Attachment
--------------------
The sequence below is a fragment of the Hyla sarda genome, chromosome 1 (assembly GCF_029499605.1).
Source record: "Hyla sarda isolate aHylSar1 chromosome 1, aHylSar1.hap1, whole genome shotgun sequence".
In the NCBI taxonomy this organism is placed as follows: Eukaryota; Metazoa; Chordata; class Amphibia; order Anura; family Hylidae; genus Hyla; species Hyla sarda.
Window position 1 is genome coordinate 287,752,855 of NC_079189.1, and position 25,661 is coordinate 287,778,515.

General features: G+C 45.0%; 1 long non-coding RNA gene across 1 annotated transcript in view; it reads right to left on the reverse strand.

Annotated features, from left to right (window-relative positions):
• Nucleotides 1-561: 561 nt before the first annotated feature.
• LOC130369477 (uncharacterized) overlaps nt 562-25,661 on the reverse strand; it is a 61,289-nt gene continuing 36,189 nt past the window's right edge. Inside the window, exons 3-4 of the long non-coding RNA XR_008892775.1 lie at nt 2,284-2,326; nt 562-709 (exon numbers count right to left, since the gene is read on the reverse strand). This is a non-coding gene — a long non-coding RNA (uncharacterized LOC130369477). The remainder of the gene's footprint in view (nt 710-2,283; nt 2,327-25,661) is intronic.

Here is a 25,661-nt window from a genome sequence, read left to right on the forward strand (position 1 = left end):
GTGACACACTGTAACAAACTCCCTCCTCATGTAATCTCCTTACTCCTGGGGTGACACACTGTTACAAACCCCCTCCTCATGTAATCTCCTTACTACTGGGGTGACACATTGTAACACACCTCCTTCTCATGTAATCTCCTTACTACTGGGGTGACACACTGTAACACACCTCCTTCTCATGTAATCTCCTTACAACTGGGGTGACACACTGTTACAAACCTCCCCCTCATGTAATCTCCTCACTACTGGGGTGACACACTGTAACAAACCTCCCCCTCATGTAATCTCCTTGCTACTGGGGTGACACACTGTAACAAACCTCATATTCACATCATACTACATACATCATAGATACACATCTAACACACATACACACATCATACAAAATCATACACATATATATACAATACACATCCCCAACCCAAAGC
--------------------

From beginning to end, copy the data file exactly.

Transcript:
The sequence below is a fragment of the Hyla sarda genome, chromosome 1 (assembly GCF_029499605.1).
Source record: "Hyla sarda isolate aHylSar1 chromosome 1, aHylSar1.hap1, whole genome shotgun sequence".
In the NCBI taxonomy this organism is placed as follows: Eukaryota; Metazoa; Chordata; class Amphibia; order Anura; family Hylidae; genus Hyla; species Hyla sarda.
Window position 1 is genome coordinate 287,752,855 of NC_079189.1, and position 25,661 is coordinate 287,778,515.

General features: G+C 45.0%; 1 long non-coding RNA gene across 1 annotated transcript in view; it reads right to left on the reverse strand.

Annotated features, from left to right (window-relative positions):
• Nucleotides 1-561: 561 nt before the first annotated feature.
• LOC130369477 (uncharacterized) overlaps nt 562-25,661 on the reverse strand; it is a 61,289-nt gene continuing 36,189 nt past the window's right edge. Inside the window, exons 3-4 of the long non-coding RNA XR_008892775.1 lie at nt 2,284-2,326; nt 562-709 (exon numbers count right to left, since the gene is read on the reverse strand). This is a non-coding gene — a long non-coding RNA (uncharacterized LOC130369477). The remainder of the gene's footprint in view (nt 710-2,283; nt 2,327-25,661) is intronic.

Here is a 25,661-nt window from a genome sequence, read left to right on the forward strand (position 1 = left end):
GTGACACACTGTAACAAACTCCCTCCTCATGTAATCTCCTTACTCCTGGGGTGACACACTGTTACAAACCCCCTCCTCATGTAATCTCCTTACTACTGGGGTGACACATTGTAACACACCTCCTTCTCATGTAATCTCCTTACTACTGGGGTGACACACTGTAACACACCTCCTTCTCATGTAATCTCCTTACAACTGGGGTGACACACTGTTACAAACCTCCCCCTCATGTAATCTCCTCACTACTGGGGTGACACACTGTAACAAACCTCCCCCTCATGTAATCTCCTTGCTACTGGGGTGACACACTGTAACAAACCTCATATTCACATCATACTACATACATCATAGATACACATCTAACACACATACACACATCATACAAAATCATACACATATATATACAATACACATCCCCAACCCAAAGC